When all men get painted as the enemy, it shouldn’t surprise women that all men hear the message and act accordingly. Like many a swinging pendulum, it seems the #MeToo swing has over swung. The wrecking ball is turning out to be a boomerang. From Fast Company:
LeanIn.org and SurveyMonkey just released the results of a survey on the state of men and women interacting in the workplace in the age of #MeToo. The results are frustrating. The data reveals that 60% of male managers say they are uncomfortable performing common workplace activities such as mentoring, working one on one, or socializing with a woman. That’s a 32% increase over last year.
To add insult to insult, senior-level men who were surveyed are now far more hesitant to spend time with junior female colleagues than junior male ones, across a range of basic work activities. The men were 12 times more likely to hesitate to have one-on-one meetings, nine times more likely to hesitate to travel with a junior woman for work, and six times more likely to hesitate to have a work dinner with a junior woman.
Well, that’s totally expected. A rational response to being tagged, without evidence, as a predator, is to take steps to make sure one cannot possibly be accused of predation. The delicate female prey (the New Women’s Movement is about victimhood, not empowerment) can only be safe when all men are caged or somehow not in proximity. A man with a lot to lose (job, prestige, family, social trust) would lack judgment should he put himself in the situation where the word of a member of the more delicate sex could destroy him. His innocence does not matter. He knows that he’ll be presumed guilty in that situation.
Author of the article, Melissa Locker goes on to say, ” It’s an infuriating addition to the challenges that women already face in the workplace, adding to their emotional labor by making sure their male bosses feel comfortable interacting with them alone and at those all-important work socialization events.”
Infuriating, maybe, but not unexpected.
The same article goes on to state that women still report harassment. But what does “harassment” mean? It is a word so broad and loose three feminists in a room would have five definitions.
Rational good guys are in protection mode. The bad guys exist in the office and remain obtuse and boorish. The boors and leches make work annoying and in some cases, dangerous, for women. The good guys find ways to defend themselves rather than engage a losing proposition.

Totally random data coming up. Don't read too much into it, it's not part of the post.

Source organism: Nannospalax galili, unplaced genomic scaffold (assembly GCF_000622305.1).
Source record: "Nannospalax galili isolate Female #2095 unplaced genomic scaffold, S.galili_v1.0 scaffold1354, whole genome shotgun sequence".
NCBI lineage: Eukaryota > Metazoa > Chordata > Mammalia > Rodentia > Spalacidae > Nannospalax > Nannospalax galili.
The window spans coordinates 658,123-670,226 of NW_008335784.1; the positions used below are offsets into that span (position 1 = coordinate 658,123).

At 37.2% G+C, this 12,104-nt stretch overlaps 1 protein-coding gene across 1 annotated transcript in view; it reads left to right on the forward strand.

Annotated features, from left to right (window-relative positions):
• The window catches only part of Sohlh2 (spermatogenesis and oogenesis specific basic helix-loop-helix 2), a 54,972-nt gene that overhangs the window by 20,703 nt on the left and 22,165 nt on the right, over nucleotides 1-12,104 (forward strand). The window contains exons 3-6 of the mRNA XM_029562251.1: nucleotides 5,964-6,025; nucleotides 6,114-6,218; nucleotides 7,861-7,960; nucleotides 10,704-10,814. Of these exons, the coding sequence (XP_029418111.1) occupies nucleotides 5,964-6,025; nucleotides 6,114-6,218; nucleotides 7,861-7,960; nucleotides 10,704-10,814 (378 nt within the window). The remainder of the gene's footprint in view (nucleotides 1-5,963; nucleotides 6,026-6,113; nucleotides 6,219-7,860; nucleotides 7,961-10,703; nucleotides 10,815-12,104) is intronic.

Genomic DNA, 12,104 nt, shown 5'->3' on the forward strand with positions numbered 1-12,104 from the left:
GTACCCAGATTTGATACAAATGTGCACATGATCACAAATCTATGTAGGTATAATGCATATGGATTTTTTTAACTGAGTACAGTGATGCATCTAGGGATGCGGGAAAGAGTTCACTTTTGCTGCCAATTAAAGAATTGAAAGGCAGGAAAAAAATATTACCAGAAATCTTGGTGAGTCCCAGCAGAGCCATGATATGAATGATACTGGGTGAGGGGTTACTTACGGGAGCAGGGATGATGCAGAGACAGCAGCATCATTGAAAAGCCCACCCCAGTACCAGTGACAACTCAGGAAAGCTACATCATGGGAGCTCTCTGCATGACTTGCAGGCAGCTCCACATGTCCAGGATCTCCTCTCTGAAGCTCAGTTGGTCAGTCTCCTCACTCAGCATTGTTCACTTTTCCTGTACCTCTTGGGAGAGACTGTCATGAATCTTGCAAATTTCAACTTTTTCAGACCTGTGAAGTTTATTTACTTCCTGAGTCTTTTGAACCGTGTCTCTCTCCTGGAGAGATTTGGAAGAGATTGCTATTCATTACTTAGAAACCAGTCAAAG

The good guys retreat. The bad guys are still bad. Women are stuck dealing with the bad guys and being inadvertently frozen out by the good guys.
How does this bell get unrung?
The vast majority of men are decent. They don’t deserve to be tarred for being men. And women don’t deserve abuse. Women also deserve face time with their superiors. They deserve to be seen as individuals, just as men do.
The #MeToo Movement didn’t do that. The feminists leading the charge and their Hollywood helpers created insulting messages that make normal male behavior seem wrong. Boyhood is portrayed as being wrong. The Gillette video illustrates the sweeping #MeToo generalizations, generalizations that in reverse, would be viewed as misogynist.
Group identity is antithetical to a fairness because it is bigoted. The solution to a a few men acting badly isn’t to portray every man the same way and punish every man for the actions of a minority of men.
It’s worth watching this Jordan Peterson conversation with Camille Paglia. They talk about traditional versus modern roles for men and women. They discuss integration of the sexes in the workplace and the complexities in the modern understanding of male and female roles. It’s not as straight forward as one might expect.
The fact is that the notion of men and women working together in such an intimate way is a modern phenomenon. The rules haven’t been written yet. Can men and women successfully work together? Of course. What makes a healthy work environment that integrates men and women? That’s still being figured out.
It’s yet to be seen if the #MeToo Movement’s actions have harmed or helped women. So far, the results are discouraging. And no wonder. Women should know the harmful consequences of clichéd portrayals and condescending stereotypes. Unfortunately, that knowledge did not inform the #MeToo Movement.
#MeToo took a legitimate problem and undermined themselves by generalizing to all men.
Notice to Readers: The American Spectator and Spectator World are marks used by independent publishing companies that are not affiliated in any way. If you are looking for The Spectator World please click on the following link: https://spectatorworld.com/.